Japan’s antitrust watchdog has begun an investigation into whether Alphabet’s Google abuses its market position to block rival services, compounding scrutiny of the internet leader’s business practices across the globe.

The country’s Fair Trade Commission has begun a probe centered on allegations of potential antitrust violations, an official with the agency said, confirming a Nikkei report. It plans to solicit information and views on the matter from the public, the official added. The agency plans to examine whether Google inappropriately asked smartphone makers to prioritize its search services on their devices.

The Japanese investigation marked the first time the commission has consulted with third parties from the outset of an individual probe, agency officials told reporters in Tokyo. The probe could widen to include Android phone makers found to be complicit in antitrust activity, an official said, without elaborating.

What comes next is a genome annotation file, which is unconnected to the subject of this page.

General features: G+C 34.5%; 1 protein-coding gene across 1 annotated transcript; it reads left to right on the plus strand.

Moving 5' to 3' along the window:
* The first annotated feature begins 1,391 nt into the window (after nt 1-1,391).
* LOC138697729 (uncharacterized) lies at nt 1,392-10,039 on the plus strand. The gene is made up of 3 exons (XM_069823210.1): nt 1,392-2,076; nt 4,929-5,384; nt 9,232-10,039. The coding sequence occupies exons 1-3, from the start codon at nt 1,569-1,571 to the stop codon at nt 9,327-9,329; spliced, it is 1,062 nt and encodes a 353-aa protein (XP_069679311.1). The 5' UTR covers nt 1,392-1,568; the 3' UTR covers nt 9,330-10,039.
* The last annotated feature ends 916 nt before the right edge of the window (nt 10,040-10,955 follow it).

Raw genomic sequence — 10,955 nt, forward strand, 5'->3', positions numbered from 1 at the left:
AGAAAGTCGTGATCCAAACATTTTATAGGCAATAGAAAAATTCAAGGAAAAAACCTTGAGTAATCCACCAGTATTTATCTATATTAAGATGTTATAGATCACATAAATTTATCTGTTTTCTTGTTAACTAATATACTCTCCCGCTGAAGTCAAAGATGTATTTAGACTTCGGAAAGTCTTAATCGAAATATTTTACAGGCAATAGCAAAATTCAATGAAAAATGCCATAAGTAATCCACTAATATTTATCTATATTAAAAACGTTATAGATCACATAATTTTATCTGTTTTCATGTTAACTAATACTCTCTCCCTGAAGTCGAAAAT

The Japanese probe comes on top of an antitrust case the United States has mounted against the global search leader. Federal regulators accuse Google of abusing its dominance to block startups and larger rivals such as Microsoft, a key argument in the biggest tech anti-monopoly case since the 1990s.

High-profile executives including Microsoft Chief Executive Officer Satya Nadella and top Apple dealmaker Eddy Cue have taken the stand in that trial, which isn’t expected to yield an outcome till next year. Google CEO Sundar Pichai is expected to testify in the coming weeks.

Google said it worked with governments including in Japan to support the Android mobile software ecosystem and would continue to do so. "Its openness and flexibility ensure that users always have a choice to customize their devices to suit their needs, including the way they browse and search the internet, or download apps,” the company said in a statement Monday.